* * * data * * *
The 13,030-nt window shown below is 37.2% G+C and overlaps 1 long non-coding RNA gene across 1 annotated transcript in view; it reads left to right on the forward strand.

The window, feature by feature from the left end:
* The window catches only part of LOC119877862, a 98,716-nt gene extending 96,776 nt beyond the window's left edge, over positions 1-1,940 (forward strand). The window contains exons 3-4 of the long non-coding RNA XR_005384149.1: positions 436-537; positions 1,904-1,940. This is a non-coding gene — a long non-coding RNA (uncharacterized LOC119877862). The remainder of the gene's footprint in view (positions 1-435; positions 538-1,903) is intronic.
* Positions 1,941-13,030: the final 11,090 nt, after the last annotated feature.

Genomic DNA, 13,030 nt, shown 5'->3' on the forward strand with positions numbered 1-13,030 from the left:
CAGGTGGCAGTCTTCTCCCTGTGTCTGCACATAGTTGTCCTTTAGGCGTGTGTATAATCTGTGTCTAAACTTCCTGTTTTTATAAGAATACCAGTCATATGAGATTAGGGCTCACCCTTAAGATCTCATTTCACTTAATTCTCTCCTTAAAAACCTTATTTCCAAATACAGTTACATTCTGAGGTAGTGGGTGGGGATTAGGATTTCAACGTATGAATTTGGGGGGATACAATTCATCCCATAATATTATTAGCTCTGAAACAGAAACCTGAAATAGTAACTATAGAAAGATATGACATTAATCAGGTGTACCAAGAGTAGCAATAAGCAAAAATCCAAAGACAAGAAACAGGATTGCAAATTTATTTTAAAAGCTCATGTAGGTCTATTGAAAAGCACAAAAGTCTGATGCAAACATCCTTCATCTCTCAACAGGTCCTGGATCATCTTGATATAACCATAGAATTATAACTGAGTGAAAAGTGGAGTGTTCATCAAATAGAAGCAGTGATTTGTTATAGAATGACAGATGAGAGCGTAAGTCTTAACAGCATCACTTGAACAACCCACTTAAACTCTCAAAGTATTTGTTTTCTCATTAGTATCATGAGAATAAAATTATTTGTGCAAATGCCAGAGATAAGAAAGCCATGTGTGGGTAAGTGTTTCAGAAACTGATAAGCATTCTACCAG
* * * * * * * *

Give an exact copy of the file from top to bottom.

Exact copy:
The 13,030-nt window shown below is 37.2% G+C and overlaps 1 long non-coding RNA gene across 1 annotated transcript in view; it reads left to right on the forward strand.

The window, feature by feature from the left end:
* The window catches only part of LOC119877862, a 98,716-nt gene extending 96,776 nt beyond the window's left edge, over positions 1-1,940 (forward strand). The window contains exons 3-4 of the long non-coding RNA XR_005384149.1: positions 436-537; positions 1,904-1,940. This is a non-coding gene — a long non-coding RNA (uncharacterized LOC119877862). The remainder of the gene's footprint in view (positions 1-435; positions 538-1,903) is intronic.
* Positions 1,941-13,030: the final 11,090 nt, after the last annotated feature.

Genomic DNA, 13,030 nt, shown 5'->3' on the forward strand with positions numbered 1-13,030 from the left:
CAGGTGGCAGTCTTCTCCCTGTGTCTGCACATAGTTGTCCTTTAGGCGTGTGTATAATCTGTGTCTAAACTTCCTGTTTTTATAAGAATACCAGTCATATGAGATTAGGGCTCACCCTTAAGATCTCATTTCACTTAATTCTCTCCTTAAAAACCTTATTTCCAAATACAGTTACATTCTGAGGTAGTGGGTGGGGATTAGGATTTCAACGTATGAATTTGGGGGGATACAATTCATCCCATAATATTATTAGCTCTGAAACAGAAACCTGAAATAGTAACTATAGAAAGATATGACATTAATCAGGTGTACCAAGAGTAGCAATAAGCAAAAATCCAAAGACAAGAAACAGGATTGCAAATTTATTTTAAAAGCTCATGTAGGTCTATTGAAAAGCACAAAAGTCTGATGCAAACATCCTTCATCTCTCAACAGGTCCTGGATCATCTTGATATAACCATAGAATTATAACTGAGTGAAAAGTGGAGTGTTCATCAAATAGAAGCAGTGATTTGTTATAGAATGACAGATGAGAGCGTAAGTCTTAACAGCATCACTTGAACAACCCACTTAAACTCTCAAAGTATTTGTTTTCTCATTAGTATCATGAGAATAAAATTATTTGTGCAAATGCCAGAGATAAGAAAGCCATGTGTGGGTAAGTGTTTCAGAAACTGATAAGCATTCTACCAG